Package

purescript-lens

Repository
joneshf/purescript-lens
License
MIT
Uploaded by
paf31

Build Status Latest release Maintainer: joneshf

This started as an indirect port of @ekmett's lens library in PureScript. It has since been broken apart and simplified substantially. The core idea is that these are just van Laarhoven lenses. Read about them as they were called functional references. SPJ gave a brilliant introductory talk about them here. If you're confused, I'd recommend SPJ's talk first. @ekmett has talked about them many times, here's one. For more documentation, you should look at lens and any of the lens resources online.

Installation

This is available on bower, so you should be able to just:

bower i purescript-lens

to install it.

Usage

You should be able to import just Optic.Lens and have most of what you need. See each directory for a summary of the available functions.

There is no TemplateHaskell like syntax so you must define each lens individually. Or make use of purescript-refractor, which has predefined lenses and prisms.


There are two main types in this library: Lens and Prism. Both propose a way for "getting" and "setting" values in a data type. Lens is for working with product types (Tuple, records, fields in a data type). Prism is for working with sum types (Maybe, Either, etc). Each type proposes some way to look at a specific part of a data type.

With Lens, it proposes a way to look at one portion of a product type. E.g. the first field of a tuple, or the foo field of a record.

With Prism, it proposes a way to look at one side of a sum type. E.g. the Left side of an Either, or the Nothing side of a Maybe.

For almost all of the types provided there are simple versions and more general versions. Using Lens as the example.

Lens' s a is the simple type when you don't need to change the type of your structure.

Lens s t a b is the type when you may want to change the type of your structure.

For example:

data Foo = Bar String Number Boolean

fooNum :: Lens' Foo Number
fooNum = lens (\(Bar _ n _) -> n) (\(Bar s _ b) n -> Bar s n b)

This type and implementation states that the function fooNum is a Lens from the data type Foo to the Number field of it. Since it is a simple type, it does not change the type of the Number field or change the type of Foo.

or

foo :: forall b r a t s. Lens {foo :: a | r} {foo :: b | r} a b
foo = lens (\o -> o.foo) (\o x -> o{foo = x})

This type and implementation states that the function foo is a Lens from any record with at least a foo field of type a to any record with at least a foo field of type b.

So, what are the type synonyms? Some examples are:

type Lens s t a b = forall f. (Functor f) => (a -> f b) -> s -> f t
type Lens' s a = Lens s s a a

type Prism s t a b = forall f p. (Applicative f, Choice p) => p a (f b) -> p s (f t)
type Prism' s a = Prism s s a a

These might seem scary, especially Prism, but if you squint at them properly, they look very familiar.

Let's take Lens, for example, and instantiate s = [a], t = [b].

Then we have some type: forall f. (Functor f) => (a -> f b) -> [a] -> f [b].

Looks pretty close to map (from Data.Array). In fact, if we instantiate the Functor with Identity, we get the type isomorphic to map: (a -> Identity b) -> [a] -> Identity [b].

With some simple unwrapping, we actually have the type of map.

What about Prism?

Let's instantiate the Choice to (->): type Prism s t a b = forall f. (Applicative f) => (a -> f b) -> s -> f t This looks pretty close to traverse.

So, there's a bunch of similarities to the Functor hierarchy, and that's one of the points of this library. What these types synonyms allow is the ability to use similar idioms that work in the Functor hierarchy on containers that are not polymorphic in one variable.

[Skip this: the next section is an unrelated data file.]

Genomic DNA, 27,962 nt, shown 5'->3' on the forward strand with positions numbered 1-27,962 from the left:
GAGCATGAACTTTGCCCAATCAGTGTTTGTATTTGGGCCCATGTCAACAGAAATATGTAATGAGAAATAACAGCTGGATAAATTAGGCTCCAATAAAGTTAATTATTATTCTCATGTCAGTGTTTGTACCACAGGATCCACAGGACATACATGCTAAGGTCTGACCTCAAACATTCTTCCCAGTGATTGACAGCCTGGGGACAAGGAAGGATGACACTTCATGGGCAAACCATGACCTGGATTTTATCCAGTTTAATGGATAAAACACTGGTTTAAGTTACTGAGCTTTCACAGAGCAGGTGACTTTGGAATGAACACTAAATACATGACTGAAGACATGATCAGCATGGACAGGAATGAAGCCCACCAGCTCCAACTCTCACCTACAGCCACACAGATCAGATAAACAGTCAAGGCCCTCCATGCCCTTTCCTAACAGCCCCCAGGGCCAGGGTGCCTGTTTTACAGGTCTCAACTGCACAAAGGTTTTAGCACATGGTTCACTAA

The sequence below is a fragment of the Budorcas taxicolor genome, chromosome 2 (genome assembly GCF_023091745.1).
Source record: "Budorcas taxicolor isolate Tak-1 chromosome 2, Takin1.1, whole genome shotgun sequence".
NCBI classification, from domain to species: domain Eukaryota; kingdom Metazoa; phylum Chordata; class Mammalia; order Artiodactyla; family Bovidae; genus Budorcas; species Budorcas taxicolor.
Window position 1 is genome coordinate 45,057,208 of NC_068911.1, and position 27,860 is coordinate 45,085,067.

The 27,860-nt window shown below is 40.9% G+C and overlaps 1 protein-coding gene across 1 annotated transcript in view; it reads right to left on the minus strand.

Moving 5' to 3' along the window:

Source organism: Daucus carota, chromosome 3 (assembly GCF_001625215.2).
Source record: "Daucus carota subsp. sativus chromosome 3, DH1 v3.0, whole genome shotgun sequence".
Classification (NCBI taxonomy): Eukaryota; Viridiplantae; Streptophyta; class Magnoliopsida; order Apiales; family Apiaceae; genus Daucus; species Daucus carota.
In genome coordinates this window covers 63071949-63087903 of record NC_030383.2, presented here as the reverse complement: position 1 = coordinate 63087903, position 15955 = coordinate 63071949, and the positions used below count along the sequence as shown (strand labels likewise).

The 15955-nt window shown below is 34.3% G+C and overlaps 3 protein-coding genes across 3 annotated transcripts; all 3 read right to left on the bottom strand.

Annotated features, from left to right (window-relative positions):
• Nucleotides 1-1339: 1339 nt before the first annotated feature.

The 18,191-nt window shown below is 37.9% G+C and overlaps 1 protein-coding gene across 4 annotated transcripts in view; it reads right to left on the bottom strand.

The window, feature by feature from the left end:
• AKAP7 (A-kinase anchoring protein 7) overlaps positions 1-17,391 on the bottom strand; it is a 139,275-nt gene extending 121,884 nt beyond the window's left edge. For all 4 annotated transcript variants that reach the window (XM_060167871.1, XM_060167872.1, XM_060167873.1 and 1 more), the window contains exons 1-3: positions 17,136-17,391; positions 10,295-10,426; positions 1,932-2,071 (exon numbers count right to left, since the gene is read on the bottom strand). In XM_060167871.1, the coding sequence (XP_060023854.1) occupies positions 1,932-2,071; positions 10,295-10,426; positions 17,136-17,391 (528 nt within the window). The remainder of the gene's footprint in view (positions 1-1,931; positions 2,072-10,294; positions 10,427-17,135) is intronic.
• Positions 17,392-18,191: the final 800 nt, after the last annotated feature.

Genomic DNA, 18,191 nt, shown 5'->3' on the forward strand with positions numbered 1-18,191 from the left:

An example of this is if you have some type: data Foo = Foo Number. There's no way to define a Functor instance for Foo, so you cannot use (<$>), (<*>), (>>=), (=>>), pure, extract and friends. But, it should be easy to see that it would be trivial to "map" over the Number contained within a Foo.

If you can define a lens for Foo, you can do just that

module Foo where

  import Optic.Core ((*~), Lens'())

  data Foo = Foo Number

  _Foo :: Lens' Foo Number -- forall f. (Functor f) => (Number -> f Number) -> Foo -> f Foo
  _Foo f (Foo n) = Foo <$> f n

  doubleFoo :: Foo -> Foo
  doubleFoo = _Foo *~ 2

Now, this is not necessarily the least verbose option for such a trivial example, but it is definitely one of the more general options. We were able to reuse plain old functions. If we have some deeply nested structure, it is much less verbose for that situation.

Examples

N.B. (..) is (<<<) purely for aesthetic reasons.

foo..bar..baz..quux looks better and reads easier than foo<<<bar<<<baz<<<quux.


Using purescript-refractor for some pre-defined lenses/prisms, we can run this session.

➜  purescript-lens git:(split) psci bower_components/purescript-*/src/**/*.purs
 ____                 ____            _       _   
|  _ \ _   _ _ __ ___/ ___|  ___ _ __(_)_ __ | |_ 
| |_) | | | | '__/ _ \___ \ / __| '__| | '_ \| __|
|  __/| |_| | | |  __/___) | (__| |  | | |_) | |_ 
|_|    \__,_|_|  \___|____/ \___|_|  |_| .__/ \__|
                                       |_|        

:? shows help

Expressions are terminated using Ctrl+D
> :i Optic.Core
> :i Optic.Refractor.Lens
> :i Data.Tuple
> (Tuple "Hello" "World")^._2
  
"World"

> (Tuple "Hello" "World") # _2.~42
  
Tuple ("Hello") (42)

> (Tuple "Hello" (Tuple "World" "!!!")) # _2.._1.~42
  
Tuple ("Hello") (Tuple (42) ("!!!"))

Contributing

Please do! Issues, comments, bugs, improvements, whatever.

See the guide first: contibuting.

I am not @ekmett. I don't have the drive to build this entire library by myself. Nor do I have the knowledge to do so. Any help is greatly appreciated.

If you see something wrong, don't hesitate to slap me around and explain why it's wrong.